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Friday, August 19, 2011

Father Forgets by W. Livingston Larned

I recently picked up an audio book by Dale Carnegie called "How to win friends and influence people" I had heard it was a great read. I chose the audio version because I love hearing and feeling the passion of the story through the reader. It makes the story that much more exciting. While listening, I heard the below story "Father Forgets" by W. Livingston Larned. I immediately came to tears. So many of the words made me think of incidences in my own life. It reminded me to slow down, be calm, love, play and speak kinder to my children. They are just children and are learning. Learning from us. We can't expect them to know what we know!

Taken from the story

But tomorrow I will be a real daddy! I will chum with you, and suffer when you suffer, and laugh when you laugh. I will bite my tongue when impatient words come. I will keep saying as if it were a ritual: ‘He is nothing but a boy – a little boy!’


Even though this story is from a father to a son, I think we can all learn from it. As fathers, mothers, grandparents, aunts, uncles, teacher and friends. Be Kind to Your Children! Love them in their youth!

I am going to frame this in my home, so we never forget! I hope you enjoy reading this as much as I did.

| FATHER FORGETS |

Listen, son: I am saying this as you lie asleep, one little paw crumpled under your cheek and the blond curls stickily wet on your damp forehead. I have stolen into your room alone. Just a few minutes ago, as I sat reading my paper in the library, a stifling wave of remorse swept over me. Guiltily I came to your bedside.
There are the things I was thinking, son: I had been cross to you. I scolded you as you were dressing for school because you gave your face merely a dab with a towel. I took you to task for not cleaning your shoes. I called out angrily when you threw some of your things on the floor.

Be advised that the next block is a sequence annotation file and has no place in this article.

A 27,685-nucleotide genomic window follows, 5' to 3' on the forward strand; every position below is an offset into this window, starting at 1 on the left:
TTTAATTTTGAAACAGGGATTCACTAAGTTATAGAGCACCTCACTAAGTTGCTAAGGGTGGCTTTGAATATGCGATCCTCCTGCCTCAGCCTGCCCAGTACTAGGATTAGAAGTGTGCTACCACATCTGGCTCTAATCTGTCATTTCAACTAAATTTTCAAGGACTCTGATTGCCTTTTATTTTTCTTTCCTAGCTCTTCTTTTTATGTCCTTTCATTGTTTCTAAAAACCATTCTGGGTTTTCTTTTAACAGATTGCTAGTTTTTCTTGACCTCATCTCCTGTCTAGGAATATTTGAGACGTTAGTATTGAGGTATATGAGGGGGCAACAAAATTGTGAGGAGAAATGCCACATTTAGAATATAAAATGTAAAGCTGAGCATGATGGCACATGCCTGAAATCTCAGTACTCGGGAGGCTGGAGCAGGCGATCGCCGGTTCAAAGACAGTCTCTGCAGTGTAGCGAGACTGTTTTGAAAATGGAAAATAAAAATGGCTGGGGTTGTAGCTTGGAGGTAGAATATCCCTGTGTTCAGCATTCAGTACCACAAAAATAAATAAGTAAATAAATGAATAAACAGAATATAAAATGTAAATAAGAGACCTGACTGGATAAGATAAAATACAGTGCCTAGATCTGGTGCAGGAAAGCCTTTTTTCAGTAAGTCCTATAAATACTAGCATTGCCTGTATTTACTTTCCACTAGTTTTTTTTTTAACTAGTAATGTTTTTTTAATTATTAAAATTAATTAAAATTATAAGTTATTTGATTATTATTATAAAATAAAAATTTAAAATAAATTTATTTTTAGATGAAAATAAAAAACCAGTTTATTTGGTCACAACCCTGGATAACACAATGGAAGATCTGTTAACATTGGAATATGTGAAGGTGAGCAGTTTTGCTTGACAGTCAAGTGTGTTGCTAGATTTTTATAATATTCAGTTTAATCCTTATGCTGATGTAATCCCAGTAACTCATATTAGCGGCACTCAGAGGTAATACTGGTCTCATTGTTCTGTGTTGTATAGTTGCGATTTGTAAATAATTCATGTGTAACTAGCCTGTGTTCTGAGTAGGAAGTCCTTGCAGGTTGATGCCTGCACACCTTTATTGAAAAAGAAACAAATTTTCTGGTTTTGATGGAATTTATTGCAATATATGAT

At breakfast I found fault, too. You spilled things. You gulped down your food. You put your elbows on the table. You spread butter too thick on your bread. And as you started off to play and I made for my train, you turned and waved a hand and called, ‘Goodbye, Daddy!’ and I frowned, and said in reply, ‘Hold your shoulders back!’
Then it began all over again in the late afternoon. As I came up the road I spied you, down on your knees, playing marbles. There were holes in your stockings. I humiliated you before your boyfriends by marching you ahead of me to the house. Stockings were expensive – and if you had to buy them you would be more careful! Imagine that, son, from a father!
Do you remember, later, when I was reading in the library, how you came in timidly, with a sort of hurt look in your eyes? When I glanced up over my paper, impatient at the interruption, you hesitated at the door. ‘What is it you want?’ I snapped.You said nothing, but ran across in one tempestuous plunge, and threw your arms around my neck and kissed me, and your small arms tightened with an affection that God had set blooming in your heart and which even neglect could not wither. And then you were gone, pattering up the stairs.
Well, son, it was shortly afterwards that my paper slipped from my hands and a terrible sickening fear came over me. What has habit been doing to me? The habit of finding fault, of reprimanding – this was my reward to you for being a boy. It was not that I did not love you; it was that I expected too much of youth. I was measuring you by the yardstick of my own years.
And there was so much that was good and fine and true in your character. The little heart of you was as big as the dawn itself over the wide hills. This was shown by your spontaneous impulse to rush in and kiss me good night. Nothing else matters tonight, son. I have come to your bedside in the darkness, and I have knelt there, ashamed!
It is a feeble atonement; I know you would not understand these things if I told them to you during your waking hours. But tomorrow I will be a real daddy! I will chum with you, and suffer when you suffer, and laugh when you laugh. I will bite my tongue when impatient words come. I will keep saying as if it were a ritual: ‘He is nothing but a boy – a little boy!’
I am afraid I have visualized you as a man. Yet as I see you now, son, crumpled and weary in your cot, I see that you are still a baby. Yesterday you were in your mother’s arms, your head on her shoulder. I have asked too much, too much.
W. Livingston Larned
Think of this story in every aspect of your life. Put yourself in the shoes of others and don't be quick to criticize, even if you think you are right. And I recommend that you pick up a copy of Dale Carnegie's book "How to Win friends and Influence People" It is truly an amazing book!
Please share in the comments below what you think about this amazing article. Have you read it before? Will you share it too?
Images found thanks to google

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